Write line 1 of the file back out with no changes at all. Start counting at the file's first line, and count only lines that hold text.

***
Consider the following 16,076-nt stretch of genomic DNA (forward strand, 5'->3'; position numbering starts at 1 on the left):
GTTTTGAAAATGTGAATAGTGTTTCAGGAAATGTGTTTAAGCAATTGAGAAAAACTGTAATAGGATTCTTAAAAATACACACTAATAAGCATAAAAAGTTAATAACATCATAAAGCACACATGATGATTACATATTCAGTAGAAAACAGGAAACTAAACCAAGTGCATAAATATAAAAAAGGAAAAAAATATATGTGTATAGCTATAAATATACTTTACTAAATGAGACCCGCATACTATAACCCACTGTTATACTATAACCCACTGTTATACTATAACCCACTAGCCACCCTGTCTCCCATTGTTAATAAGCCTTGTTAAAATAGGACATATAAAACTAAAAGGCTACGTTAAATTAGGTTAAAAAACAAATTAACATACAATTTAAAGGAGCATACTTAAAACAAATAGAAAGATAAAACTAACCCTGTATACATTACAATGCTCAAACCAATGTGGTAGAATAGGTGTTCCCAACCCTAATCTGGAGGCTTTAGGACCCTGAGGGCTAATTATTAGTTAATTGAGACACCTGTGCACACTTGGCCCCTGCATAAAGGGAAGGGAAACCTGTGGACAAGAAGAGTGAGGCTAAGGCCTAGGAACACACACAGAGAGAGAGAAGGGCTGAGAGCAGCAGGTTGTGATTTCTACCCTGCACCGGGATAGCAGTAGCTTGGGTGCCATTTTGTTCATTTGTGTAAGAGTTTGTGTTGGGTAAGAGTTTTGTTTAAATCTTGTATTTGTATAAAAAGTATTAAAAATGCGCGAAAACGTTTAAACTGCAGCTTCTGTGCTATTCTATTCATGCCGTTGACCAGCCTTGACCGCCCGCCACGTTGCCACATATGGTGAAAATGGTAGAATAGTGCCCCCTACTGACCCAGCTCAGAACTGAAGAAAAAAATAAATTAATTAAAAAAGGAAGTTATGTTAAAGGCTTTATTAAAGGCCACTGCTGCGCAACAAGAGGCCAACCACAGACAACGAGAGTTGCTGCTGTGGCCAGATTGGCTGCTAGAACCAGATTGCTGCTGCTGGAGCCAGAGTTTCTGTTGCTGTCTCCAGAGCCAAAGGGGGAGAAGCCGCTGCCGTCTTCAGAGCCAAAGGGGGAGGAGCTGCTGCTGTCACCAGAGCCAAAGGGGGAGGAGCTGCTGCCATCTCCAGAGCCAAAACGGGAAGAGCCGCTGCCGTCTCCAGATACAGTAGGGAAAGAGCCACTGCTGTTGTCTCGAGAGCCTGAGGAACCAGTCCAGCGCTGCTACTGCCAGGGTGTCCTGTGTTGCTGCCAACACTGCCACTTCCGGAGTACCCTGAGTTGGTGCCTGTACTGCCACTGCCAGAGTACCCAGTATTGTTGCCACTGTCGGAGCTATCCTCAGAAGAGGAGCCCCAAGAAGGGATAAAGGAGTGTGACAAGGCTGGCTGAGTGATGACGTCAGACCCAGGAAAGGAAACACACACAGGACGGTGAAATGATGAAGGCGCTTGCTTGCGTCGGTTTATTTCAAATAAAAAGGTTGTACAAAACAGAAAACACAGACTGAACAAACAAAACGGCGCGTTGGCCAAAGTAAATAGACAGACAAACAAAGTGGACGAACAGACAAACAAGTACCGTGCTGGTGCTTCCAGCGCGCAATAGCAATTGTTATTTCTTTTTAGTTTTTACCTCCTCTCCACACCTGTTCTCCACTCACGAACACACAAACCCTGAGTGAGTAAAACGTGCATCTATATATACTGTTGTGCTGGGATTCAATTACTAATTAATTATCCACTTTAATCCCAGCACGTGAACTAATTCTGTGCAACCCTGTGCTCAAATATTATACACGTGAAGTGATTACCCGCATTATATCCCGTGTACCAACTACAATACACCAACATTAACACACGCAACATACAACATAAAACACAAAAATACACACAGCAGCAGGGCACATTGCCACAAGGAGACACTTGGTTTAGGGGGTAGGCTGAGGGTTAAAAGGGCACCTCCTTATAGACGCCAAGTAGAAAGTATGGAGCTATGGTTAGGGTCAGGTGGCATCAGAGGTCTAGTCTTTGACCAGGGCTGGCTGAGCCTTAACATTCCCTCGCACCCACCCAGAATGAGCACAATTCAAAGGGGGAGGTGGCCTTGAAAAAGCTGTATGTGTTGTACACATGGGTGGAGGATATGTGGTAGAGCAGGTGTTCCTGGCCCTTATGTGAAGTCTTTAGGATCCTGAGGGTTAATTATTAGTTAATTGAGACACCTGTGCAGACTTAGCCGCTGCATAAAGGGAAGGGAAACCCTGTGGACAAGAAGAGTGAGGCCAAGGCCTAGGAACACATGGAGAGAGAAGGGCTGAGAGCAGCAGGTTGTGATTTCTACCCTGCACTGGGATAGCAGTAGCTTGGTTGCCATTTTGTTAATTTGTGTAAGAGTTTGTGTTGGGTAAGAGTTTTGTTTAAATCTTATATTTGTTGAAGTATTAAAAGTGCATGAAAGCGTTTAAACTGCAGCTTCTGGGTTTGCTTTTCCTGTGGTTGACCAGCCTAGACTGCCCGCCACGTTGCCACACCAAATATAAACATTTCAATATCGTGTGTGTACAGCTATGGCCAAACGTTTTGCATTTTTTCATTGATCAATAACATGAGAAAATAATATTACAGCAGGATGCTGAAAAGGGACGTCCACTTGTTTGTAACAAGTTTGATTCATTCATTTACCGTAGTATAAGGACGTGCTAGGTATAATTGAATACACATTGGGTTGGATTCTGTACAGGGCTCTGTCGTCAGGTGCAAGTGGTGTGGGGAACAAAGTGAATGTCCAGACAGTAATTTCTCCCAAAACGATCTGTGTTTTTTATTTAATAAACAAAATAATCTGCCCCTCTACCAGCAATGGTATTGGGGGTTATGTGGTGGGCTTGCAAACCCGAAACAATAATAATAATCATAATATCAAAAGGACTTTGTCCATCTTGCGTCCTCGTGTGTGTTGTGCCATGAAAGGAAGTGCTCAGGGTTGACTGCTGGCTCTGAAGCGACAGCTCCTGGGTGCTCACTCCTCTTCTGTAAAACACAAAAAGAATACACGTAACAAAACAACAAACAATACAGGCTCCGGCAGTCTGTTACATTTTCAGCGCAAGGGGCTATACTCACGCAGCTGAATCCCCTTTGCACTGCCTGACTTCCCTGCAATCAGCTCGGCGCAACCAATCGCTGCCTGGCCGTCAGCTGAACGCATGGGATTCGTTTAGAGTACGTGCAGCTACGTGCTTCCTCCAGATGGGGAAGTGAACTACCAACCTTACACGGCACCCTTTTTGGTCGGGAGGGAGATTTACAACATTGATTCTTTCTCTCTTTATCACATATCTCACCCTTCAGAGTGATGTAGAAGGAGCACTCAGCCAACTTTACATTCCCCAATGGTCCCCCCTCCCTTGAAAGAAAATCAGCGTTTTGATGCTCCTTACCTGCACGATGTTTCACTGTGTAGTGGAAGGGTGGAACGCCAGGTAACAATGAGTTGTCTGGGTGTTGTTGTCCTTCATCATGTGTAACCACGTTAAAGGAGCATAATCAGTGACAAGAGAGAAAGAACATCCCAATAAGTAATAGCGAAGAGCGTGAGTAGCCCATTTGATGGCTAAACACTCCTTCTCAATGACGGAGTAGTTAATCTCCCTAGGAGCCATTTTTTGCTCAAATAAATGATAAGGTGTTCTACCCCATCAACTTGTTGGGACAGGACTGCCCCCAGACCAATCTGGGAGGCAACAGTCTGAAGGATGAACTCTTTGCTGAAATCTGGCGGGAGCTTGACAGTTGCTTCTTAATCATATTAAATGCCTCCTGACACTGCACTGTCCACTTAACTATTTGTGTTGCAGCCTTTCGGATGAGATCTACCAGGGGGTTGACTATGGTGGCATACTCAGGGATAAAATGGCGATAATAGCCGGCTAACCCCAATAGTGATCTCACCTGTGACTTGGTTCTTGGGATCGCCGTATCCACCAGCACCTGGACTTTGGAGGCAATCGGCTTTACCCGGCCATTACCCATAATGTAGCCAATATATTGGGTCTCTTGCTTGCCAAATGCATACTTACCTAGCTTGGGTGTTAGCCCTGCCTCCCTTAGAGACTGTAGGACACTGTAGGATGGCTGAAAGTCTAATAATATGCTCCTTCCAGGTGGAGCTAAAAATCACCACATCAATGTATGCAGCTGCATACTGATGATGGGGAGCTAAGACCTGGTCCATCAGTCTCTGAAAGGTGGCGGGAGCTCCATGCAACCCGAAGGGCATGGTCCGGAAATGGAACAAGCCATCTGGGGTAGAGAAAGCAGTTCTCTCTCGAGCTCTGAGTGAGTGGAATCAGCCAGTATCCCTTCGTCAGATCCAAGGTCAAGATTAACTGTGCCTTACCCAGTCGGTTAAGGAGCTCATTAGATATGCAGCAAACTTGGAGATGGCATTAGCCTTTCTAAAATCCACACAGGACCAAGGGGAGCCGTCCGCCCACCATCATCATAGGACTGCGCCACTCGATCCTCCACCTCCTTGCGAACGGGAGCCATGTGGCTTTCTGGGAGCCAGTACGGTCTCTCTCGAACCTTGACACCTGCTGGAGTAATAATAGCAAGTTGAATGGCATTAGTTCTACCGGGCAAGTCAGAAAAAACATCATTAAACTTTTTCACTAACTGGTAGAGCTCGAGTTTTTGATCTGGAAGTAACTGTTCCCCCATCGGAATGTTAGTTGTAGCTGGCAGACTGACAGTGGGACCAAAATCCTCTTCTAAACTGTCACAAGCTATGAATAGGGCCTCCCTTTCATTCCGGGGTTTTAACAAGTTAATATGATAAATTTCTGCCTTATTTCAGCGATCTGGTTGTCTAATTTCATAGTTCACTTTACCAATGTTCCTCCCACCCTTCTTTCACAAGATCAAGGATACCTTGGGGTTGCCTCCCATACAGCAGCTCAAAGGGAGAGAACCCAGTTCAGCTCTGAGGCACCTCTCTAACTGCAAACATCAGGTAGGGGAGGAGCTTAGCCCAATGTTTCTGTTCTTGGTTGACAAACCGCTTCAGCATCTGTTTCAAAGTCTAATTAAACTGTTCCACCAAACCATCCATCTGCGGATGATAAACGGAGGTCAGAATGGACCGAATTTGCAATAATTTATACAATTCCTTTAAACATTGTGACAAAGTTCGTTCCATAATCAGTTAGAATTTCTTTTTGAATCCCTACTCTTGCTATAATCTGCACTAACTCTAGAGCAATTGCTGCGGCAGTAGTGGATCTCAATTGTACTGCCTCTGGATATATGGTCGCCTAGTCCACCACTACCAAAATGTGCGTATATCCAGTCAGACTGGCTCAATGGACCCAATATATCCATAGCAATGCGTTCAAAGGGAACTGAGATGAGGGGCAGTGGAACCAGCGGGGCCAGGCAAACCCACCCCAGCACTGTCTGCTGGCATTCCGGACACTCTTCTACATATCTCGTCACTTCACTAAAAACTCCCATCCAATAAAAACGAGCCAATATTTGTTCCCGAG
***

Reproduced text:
Consider the following 16,076-nt stretch of genomic DNA (forward strand, 5'->3'; position numbering starts at 1 on the left):